September 9, 1946 The Cincinnati Reds and Brooklyn Dodgers play a 19-inning 0-0 tie in Brooklyn, the longest 0-0 game in major league history. The game is eventually stopped due to darkness and replayed from the beginning on September 20 with the Dodgers winning, 5-3.
Using the “Game Score” statistic, Reds lefty Johnny Vander Meer pitches the best Reds game ever in this game (measurements available since 1920) by pitching 15 shutout innings, allowing only seven hits and walking two while striking out 14. His game score was 115 (second highest: Jim Maloney’s 106 vs. New York Mets in 1965; Tom Browning’s 1989 perfect game is 16th highest for Reds with a 94). While not receiving a decision in the tie game, Vander Meer is later the losing pitcher when the game is replayed, going five innings and allowing five hits, five walks, and four runs.
According to “Redleg Journal“:
“The Reds twice had a runner cut down at the plate. In the fifth inning, right fielder Eddie Lukon tried to stretch a triple into an inside-the-park home run and was thrown out. In the 15th, Dodger right fielder Dixie Walker threw out Reds center fielder Dain Clay when Clay tried to score from second on a single.”
Sidenotes: According to baseball-reference.com, Lukon’s nickname was “Mongoose” and Clay had the nicknames “Sniffy” and “Ding-a-Ling;” Vander Meer was “the Dutch Master.” Harry Gumbert (nicknamed “Gunboat”) pitched the final four innings of the game for the Reds, allowing one hit and striking out two.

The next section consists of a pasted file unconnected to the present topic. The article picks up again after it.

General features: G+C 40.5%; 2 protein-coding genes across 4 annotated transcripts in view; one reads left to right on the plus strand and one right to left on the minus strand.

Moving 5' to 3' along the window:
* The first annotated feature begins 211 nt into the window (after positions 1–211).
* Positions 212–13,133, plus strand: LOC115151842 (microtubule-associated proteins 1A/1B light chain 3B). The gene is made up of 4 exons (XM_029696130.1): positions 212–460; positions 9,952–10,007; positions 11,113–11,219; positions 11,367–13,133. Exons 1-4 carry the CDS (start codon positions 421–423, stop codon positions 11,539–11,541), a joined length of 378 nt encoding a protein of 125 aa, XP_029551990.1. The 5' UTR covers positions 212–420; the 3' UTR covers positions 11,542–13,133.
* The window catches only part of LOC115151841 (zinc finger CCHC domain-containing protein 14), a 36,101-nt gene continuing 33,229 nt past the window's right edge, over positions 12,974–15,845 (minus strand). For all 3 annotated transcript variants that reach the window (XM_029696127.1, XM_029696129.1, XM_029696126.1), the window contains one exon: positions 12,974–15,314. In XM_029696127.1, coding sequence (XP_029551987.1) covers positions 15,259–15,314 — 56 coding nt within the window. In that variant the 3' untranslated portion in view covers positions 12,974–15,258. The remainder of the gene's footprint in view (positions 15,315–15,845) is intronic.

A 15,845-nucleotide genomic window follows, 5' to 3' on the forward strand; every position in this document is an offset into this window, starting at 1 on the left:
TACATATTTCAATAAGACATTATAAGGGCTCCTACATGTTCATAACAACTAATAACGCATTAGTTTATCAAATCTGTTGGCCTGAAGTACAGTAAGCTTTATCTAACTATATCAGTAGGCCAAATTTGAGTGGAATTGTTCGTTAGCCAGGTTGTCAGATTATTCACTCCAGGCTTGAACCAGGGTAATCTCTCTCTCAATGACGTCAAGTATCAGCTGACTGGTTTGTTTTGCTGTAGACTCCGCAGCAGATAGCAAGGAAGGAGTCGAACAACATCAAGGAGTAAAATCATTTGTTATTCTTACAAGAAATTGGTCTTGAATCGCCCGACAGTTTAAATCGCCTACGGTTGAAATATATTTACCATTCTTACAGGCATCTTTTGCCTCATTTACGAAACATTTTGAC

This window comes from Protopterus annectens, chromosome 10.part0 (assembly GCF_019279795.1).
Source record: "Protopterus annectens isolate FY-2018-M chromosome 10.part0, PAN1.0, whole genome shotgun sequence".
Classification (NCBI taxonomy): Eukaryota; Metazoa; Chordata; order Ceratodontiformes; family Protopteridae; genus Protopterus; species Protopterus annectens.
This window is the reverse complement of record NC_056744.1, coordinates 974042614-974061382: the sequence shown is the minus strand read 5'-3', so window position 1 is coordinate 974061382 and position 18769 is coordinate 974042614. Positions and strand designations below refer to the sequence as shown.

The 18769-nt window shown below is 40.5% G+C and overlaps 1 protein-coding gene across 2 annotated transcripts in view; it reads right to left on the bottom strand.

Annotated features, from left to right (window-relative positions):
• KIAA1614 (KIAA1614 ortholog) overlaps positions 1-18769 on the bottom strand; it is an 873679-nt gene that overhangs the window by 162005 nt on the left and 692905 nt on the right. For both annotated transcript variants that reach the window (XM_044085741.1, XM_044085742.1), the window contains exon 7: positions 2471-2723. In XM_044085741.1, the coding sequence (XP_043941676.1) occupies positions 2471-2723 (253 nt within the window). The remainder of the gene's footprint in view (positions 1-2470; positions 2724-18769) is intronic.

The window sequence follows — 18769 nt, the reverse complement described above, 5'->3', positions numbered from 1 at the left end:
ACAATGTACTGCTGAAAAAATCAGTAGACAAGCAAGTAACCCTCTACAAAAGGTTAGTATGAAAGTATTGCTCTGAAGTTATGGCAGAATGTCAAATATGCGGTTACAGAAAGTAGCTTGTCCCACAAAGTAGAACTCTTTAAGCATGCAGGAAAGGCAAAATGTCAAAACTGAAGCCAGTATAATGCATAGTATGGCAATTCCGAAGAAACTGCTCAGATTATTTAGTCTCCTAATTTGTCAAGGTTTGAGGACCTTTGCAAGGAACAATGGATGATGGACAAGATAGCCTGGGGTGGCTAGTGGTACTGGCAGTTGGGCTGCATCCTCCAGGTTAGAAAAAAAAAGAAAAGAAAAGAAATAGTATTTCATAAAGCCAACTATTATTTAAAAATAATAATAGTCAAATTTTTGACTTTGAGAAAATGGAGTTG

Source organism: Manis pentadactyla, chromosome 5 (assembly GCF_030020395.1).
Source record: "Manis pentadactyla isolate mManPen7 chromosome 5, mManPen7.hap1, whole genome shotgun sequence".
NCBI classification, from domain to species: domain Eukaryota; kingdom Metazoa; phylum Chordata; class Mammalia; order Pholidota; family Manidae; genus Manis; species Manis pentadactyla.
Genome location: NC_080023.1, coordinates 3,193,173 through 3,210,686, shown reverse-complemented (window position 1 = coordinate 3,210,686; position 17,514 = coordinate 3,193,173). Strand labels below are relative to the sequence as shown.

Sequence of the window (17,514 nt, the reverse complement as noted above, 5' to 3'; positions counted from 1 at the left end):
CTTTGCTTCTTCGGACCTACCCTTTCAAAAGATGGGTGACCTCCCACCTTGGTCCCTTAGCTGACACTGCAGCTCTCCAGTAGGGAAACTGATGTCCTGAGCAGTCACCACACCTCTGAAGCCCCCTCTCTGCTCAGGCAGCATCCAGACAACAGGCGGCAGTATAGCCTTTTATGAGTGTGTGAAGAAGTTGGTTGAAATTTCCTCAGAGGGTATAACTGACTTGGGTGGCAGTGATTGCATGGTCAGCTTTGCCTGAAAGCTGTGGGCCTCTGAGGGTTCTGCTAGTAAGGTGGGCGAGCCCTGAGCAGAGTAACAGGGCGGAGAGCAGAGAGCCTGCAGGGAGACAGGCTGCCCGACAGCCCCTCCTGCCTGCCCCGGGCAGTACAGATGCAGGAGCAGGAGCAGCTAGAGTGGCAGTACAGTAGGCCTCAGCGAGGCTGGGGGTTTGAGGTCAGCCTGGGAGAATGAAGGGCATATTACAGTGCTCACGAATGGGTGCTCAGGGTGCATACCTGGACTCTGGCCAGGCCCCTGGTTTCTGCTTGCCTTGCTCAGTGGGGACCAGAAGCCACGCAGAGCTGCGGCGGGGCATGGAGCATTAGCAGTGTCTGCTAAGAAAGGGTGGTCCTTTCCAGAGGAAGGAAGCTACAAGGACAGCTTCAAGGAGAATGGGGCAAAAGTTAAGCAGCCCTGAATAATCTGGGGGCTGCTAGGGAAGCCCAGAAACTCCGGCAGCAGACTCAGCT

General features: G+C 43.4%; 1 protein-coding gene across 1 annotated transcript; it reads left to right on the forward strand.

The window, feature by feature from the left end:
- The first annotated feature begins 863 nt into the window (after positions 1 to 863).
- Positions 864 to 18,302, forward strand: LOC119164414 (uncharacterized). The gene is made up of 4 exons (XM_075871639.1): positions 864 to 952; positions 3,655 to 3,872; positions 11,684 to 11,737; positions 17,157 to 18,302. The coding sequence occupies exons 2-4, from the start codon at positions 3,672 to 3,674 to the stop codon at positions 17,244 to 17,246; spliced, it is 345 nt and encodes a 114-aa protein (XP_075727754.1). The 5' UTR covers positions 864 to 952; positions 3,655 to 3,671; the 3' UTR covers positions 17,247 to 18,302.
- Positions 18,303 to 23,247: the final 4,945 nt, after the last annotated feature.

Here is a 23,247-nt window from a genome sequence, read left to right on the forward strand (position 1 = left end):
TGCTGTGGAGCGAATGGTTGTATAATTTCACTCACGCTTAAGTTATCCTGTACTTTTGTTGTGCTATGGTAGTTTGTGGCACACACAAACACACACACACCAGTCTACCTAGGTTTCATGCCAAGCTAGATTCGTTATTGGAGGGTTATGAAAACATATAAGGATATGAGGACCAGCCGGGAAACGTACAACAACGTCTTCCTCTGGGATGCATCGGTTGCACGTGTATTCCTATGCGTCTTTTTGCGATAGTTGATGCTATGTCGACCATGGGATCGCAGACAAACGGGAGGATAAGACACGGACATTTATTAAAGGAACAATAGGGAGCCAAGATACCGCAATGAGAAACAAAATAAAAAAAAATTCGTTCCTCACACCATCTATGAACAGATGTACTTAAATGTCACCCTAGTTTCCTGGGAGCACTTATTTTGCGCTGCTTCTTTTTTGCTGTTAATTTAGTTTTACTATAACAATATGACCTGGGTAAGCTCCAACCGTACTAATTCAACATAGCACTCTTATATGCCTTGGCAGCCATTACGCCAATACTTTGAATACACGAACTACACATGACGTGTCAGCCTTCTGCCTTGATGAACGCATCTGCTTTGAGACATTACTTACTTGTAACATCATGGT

For the season, the Reds finished the season in sixth place with a 67-87 record. Vander Meer was 10-12 with a 3.17 ERA and Gumbert was 6-8 with a 3.25 ERA. Lukon batted .250 with 12 homers and Clay batted .228. The Reds had an anemic offense in manager Bill McKechnie’s last season. At one point, from September 5th through the first game of a doubleheader on September 18, the Reds only scored 15 runs in 11 games. The Reds averaged 3.35 runs per game (last in the league), while allowing only 3.63 runs per game (second in the league).
September 11, 1955: Redlegs pitcher Johnny Klippstein fires a one-hitter in the first game of a doubleheader as the Redlegs defeat the Brooklyn Dodgers, 9-0. The Redlegs beat the Dodgers in the second game, 5-3, to sweep a doubleheader from the eventual 1955 World Series champion Dodgers.
Klippstein pitched 8 1/3 no-hit innings before Pee Wee Reese broke up the no-hitter with a line drive single. Klippstein walked four and struck out three in the game. Klippstein finished the season 9-10 with a 3.39 ERA. The second game featured two rookie lefty starting pitchers. Don Gross was the starter and winner for the Redlegs and finished the season 4-5 with a 4.14 ERA and career marks of 20-22 with a 3.73 ERA. Sandy Koufax started for the Dodgers and suffered the first loss of his major league career, pitching 6 2/3 innings, allowing seven hits, walking six, and striking out one. Koufax finished the year 2-2 with a 3.02 ERA and finished his career with a 165-87 record with a 2.76 ERA.
September 11, 1956: Redlegs rookie outfielder Frank Robinson tied the National League record for most rookie home runs with 38 in a Redlegs 11-5 victory over the New York Giants. Robinson would unanimously win the Rookie of the Year Award as he finished the season batting .290 with the 38 homers and 83 rbi. Robinson was voted into the Hall of Fame in 1982 after finishing his career with a lifetime batting average of .294, 586 home runs, and 1812 runs batted in. He played 10 seasons with the Reds, and batted .303 with 324 home runs and 1009 rbi during his time with the Reds.